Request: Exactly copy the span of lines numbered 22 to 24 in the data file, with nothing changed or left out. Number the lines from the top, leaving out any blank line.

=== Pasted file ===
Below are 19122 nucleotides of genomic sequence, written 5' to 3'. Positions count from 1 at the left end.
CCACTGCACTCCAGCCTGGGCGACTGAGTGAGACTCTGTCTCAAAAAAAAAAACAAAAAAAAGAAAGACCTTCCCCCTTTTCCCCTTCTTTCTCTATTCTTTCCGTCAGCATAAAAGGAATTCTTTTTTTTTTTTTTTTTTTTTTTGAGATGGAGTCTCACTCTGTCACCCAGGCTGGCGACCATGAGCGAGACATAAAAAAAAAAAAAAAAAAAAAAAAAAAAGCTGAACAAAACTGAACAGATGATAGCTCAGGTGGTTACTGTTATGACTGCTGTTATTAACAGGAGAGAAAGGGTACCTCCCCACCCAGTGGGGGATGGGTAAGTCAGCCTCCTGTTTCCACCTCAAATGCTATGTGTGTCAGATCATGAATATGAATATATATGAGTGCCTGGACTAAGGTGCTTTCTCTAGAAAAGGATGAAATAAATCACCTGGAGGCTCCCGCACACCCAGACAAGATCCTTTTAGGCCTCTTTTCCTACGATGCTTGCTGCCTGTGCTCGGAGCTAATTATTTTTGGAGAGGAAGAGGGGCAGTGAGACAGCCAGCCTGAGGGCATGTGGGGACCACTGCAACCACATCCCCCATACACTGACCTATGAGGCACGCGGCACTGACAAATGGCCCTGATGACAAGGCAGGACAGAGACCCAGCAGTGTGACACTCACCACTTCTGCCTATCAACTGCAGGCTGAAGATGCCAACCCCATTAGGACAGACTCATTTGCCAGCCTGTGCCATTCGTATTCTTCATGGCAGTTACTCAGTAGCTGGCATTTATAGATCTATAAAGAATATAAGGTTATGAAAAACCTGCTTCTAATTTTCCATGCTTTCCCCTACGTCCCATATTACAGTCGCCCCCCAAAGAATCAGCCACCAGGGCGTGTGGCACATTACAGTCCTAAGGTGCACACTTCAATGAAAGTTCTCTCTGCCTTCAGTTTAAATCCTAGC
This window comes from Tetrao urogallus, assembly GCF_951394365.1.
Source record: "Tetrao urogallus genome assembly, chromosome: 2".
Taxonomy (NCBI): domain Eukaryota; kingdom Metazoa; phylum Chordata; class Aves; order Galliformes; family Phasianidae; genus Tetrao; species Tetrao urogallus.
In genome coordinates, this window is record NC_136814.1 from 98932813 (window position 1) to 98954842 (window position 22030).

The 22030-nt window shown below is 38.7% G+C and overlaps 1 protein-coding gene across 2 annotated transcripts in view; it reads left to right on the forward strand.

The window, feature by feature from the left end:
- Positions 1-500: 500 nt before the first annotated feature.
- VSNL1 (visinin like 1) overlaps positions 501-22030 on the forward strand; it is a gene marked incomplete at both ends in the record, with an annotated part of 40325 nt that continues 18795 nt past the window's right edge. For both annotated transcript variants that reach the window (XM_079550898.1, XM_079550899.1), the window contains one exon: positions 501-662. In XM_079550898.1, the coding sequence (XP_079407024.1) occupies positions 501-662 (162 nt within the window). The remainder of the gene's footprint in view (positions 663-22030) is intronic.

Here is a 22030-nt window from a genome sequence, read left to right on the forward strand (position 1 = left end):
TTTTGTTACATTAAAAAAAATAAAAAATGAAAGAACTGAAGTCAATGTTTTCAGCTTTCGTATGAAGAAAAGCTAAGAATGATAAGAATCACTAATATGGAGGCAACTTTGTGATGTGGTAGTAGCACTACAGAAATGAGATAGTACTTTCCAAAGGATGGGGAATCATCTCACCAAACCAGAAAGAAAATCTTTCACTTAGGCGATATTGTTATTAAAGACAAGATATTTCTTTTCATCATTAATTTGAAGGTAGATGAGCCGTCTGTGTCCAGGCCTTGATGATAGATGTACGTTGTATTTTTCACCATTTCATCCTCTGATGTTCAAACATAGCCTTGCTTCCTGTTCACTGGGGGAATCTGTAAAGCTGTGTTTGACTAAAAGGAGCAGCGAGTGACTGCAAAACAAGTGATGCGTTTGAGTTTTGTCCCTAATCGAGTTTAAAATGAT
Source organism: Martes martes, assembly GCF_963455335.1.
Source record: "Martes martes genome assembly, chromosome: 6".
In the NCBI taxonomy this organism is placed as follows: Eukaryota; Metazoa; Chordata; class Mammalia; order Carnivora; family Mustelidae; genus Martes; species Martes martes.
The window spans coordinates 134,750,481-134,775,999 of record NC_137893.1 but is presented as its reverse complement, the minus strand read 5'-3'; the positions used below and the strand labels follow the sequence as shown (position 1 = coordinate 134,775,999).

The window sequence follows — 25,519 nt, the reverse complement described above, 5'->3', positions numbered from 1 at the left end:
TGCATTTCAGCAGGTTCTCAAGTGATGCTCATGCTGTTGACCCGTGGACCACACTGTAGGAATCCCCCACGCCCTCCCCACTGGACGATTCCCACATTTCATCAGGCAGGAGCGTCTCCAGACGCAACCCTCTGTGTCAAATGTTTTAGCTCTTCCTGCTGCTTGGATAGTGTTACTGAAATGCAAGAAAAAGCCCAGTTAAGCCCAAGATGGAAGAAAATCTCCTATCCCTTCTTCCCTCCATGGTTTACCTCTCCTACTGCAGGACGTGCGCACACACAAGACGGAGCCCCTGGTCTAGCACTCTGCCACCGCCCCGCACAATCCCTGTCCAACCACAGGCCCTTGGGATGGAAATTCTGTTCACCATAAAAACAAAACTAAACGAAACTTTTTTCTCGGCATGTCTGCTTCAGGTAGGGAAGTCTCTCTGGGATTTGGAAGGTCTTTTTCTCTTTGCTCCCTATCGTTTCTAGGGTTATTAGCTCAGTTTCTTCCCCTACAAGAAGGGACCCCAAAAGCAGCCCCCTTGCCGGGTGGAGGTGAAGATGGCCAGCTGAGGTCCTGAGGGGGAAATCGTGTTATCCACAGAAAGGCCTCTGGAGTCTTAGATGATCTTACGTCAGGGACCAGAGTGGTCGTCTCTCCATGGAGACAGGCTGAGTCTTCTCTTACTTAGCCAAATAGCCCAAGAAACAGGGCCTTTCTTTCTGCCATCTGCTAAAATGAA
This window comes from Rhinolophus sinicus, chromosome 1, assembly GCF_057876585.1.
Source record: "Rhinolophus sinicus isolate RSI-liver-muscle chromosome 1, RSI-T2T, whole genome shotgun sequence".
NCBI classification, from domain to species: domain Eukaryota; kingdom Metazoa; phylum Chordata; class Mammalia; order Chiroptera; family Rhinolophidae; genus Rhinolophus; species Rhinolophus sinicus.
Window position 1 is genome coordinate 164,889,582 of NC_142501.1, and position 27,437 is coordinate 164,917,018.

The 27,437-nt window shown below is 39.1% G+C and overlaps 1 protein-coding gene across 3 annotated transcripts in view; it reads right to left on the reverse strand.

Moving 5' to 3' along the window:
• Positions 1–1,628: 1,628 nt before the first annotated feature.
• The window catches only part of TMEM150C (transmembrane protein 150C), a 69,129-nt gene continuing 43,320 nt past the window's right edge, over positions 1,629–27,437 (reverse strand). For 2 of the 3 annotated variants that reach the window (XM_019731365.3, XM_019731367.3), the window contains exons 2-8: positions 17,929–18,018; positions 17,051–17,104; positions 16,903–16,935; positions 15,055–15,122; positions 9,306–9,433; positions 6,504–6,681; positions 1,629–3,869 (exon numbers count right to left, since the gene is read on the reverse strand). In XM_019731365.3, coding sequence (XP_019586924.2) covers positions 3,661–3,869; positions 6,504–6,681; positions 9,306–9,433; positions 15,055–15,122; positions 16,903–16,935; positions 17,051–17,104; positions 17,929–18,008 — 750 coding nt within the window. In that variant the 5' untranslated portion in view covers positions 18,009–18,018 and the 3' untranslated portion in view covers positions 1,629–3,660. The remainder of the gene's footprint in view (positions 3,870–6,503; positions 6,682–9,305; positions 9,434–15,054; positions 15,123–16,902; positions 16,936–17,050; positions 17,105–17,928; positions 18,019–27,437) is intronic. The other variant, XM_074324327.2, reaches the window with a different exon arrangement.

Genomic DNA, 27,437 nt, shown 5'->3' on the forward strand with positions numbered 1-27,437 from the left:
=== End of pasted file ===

Window position 1 is genome coordinate 164,889,582 of NC_142501.1, and position 27,437 is coordinate 164,917,018.

The 27,437-nt window shown below is 39.1% G+C and overlaps 1 protein-coding gene across 3 annotated transcripts in view; it reads right to left on the reverse strand.

Moving 5' to 3' along the window: